Drum Corps International
Jersey Surf considers 'greener' opportunities for its future

Jersey Surf considers 'greener' opportunities for its future

by Drum Corps International

From a Jersey Surf press release: The grass on the football field and the lettuce in the taco salad won't be the only "green" to be enjoyed by Jersey Surf this summer as the corps embarks on a new program to examine and improve its "touring eco-footprint." A comprehensive environmental impact project is being designed and managed for the corps by fifth-year Surf visual staff member Eileen Althouse, an environmental engineer specializing in water resources for an international environmental engineering firm. "It's a fact of life that drum corps face a financial burden getting down the road, and it is very obvious that concern for the environment isn't necessarily on the top of anyone's list when the corps are merely trying to stay out of the red," said Althouse. "By examining our operations from the perspective of 'long-term sustainability,' it would be exciting to discover that we could save money and resources in ways that we've never considered before."
According to Althouse, an assessment phase of the project will provide "discovery and analysis" of the corps' current environmental impact, with an implementation phase to follow, identifying areas targeted for improvement. Some overlap of the phases is expected as short-term solutions are created to improve circumstances outlined during the discovery process. The focus of the program will be to improve touring efficiencies and ecologically- and environmentally-friendly operations in several key areas. Areas of study will include: Direct carbon emissions/energy usage
  • Fleet emissions (tucks, buses, generators, support vehicles)

  • "Getting to rehearsal" emissions (determined through research with corps members designed to measure how far they are traveling and how many trips are made per rehearsal weekend throughout the year. This will yield an estimate of the CO2 emissions created by getting the corps to and from rehearsal)
  • Potential use of solar energy on the corps' food truck

Waste production
  • Identifying recycling opportunities while on the road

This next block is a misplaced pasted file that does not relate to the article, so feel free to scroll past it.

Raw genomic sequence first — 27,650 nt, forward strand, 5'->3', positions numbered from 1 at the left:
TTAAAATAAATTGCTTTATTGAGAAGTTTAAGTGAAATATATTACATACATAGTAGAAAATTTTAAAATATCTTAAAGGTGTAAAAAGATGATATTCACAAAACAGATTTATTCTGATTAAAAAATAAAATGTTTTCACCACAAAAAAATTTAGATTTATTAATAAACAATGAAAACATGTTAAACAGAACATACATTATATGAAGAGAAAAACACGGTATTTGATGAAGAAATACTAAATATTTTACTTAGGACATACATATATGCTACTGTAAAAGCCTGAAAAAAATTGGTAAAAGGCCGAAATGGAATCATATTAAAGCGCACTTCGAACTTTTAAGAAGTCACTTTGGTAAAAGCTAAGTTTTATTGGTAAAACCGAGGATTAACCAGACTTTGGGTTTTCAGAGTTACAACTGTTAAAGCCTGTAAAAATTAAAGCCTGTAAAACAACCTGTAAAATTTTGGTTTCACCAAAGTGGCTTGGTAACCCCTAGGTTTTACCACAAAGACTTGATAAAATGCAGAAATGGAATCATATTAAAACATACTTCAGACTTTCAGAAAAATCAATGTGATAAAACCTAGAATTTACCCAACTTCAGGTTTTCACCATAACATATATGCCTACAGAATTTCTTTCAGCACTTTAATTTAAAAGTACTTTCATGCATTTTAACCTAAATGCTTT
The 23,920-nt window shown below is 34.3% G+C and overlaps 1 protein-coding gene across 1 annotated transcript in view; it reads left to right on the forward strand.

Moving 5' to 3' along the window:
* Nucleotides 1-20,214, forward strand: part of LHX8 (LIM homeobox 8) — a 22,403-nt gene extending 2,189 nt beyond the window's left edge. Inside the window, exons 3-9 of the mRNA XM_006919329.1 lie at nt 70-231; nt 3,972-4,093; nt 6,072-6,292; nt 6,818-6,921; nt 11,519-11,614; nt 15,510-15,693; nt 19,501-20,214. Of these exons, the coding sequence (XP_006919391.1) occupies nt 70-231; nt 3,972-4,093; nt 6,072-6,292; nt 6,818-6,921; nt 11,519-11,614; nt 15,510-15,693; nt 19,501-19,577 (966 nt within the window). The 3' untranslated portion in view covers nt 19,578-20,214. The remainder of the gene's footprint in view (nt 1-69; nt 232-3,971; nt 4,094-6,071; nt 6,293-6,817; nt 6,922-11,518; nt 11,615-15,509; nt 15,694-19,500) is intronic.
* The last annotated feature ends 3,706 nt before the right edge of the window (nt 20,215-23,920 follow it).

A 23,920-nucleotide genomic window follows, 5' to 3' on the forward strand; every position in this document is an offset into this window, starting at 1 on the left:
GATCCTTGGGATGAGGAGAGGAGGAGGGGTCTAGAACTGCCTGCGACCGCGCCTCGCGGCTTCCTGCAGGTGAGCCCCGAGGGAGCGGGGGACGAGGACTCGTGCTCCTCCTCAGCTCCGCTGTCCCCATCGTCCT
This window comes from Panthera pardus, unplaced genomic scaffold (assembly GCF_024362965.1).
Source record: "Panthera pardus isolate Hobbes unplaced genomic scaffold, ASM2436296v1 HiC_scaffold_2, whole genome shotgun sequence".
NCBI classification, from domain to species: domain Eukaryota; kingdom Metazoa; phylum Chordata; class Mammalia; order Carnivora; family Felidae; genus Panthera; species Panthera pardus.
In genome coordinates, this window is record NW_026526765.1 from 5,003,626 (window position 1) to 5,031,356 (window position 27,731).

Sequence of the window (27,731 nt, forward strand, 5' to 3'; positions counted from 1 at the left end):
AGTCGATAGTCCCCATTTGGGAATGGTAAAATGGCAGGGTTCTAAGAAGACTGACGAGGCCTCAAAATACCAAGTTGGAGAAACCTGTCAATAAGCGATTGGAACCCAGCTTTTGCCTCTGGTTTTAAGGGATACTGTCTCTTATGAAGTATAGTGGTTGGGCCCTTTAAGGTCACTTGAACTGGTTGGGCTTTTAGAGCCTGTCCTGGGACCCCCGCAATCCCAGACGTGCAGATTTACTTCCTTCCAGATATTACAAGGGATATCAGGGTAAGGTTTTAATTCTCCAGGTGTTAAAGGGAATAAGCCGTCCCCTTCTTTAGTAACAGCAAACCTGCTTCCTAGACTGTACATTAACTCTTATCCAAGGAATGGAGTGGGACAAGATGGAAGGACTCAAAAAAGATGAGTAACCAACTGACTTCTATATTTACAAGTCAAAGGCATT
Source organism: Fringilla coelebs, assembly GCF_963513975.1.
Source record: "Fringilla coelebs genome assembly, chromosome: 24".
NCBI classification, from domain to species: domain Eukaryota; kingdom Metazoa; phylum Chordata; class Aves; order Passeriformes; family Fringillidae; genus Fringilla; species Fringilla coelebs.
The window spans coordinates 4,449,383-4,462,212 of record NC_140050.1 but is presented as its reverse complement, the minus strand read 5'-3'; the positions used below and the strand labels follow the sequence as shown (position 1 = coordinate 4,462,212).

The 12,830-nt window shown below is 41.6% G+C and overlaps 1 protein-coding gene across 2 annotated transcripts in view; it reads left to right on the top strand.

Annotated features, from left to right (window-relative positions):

• Reduction of food service waste

  • Minimizing paper waste (Analysis of current use and determination of potential recycled paper product options)

Environmental Responsibility
  • Proper disposal of wastewater (food service, fleet washing)

  • Appropriate handling of hazardous materials (approved field paint, cleaners, gasoline, oil, etc.)

Social Responsibility
  • Incorporating the efforts of volunteers, corps members, alumni and staff beyond the scope of the corps' operations.

  • Possible corps-sanctioned service projects prior to and/or following the competitive season

"This is a great opportunity for the Jersey Surf to take a fresh look at our current practices, and find ways to improve our operation while adding additional value to participation in our program," said Director of Operations and Corps Manager Brian Prato. "It is our hope that we will be able to share our findings with other corps who may also wish to conserve financial and natural resources while improving the efficiency of their touring operations. Eileen was happy to help spearhead the project, and we expect to learn a great deal that we can share within our organization and beyond."

Eileen Althouse checks a drill chart during a recent Surf rehearsal.

Prior to joining the Surf's visual staff in 2003, Althouse was a baritone player with the Crossmen for three seasons. She holds a bachelor's of science degree and a master's of science degree in bioresource engineering from Rutgers University in New Brunswick, N.J., with a minor in environmental policy, institutions, and behavior. Additional information and periodic updates about this project will be available at www.jerseysurf.org.

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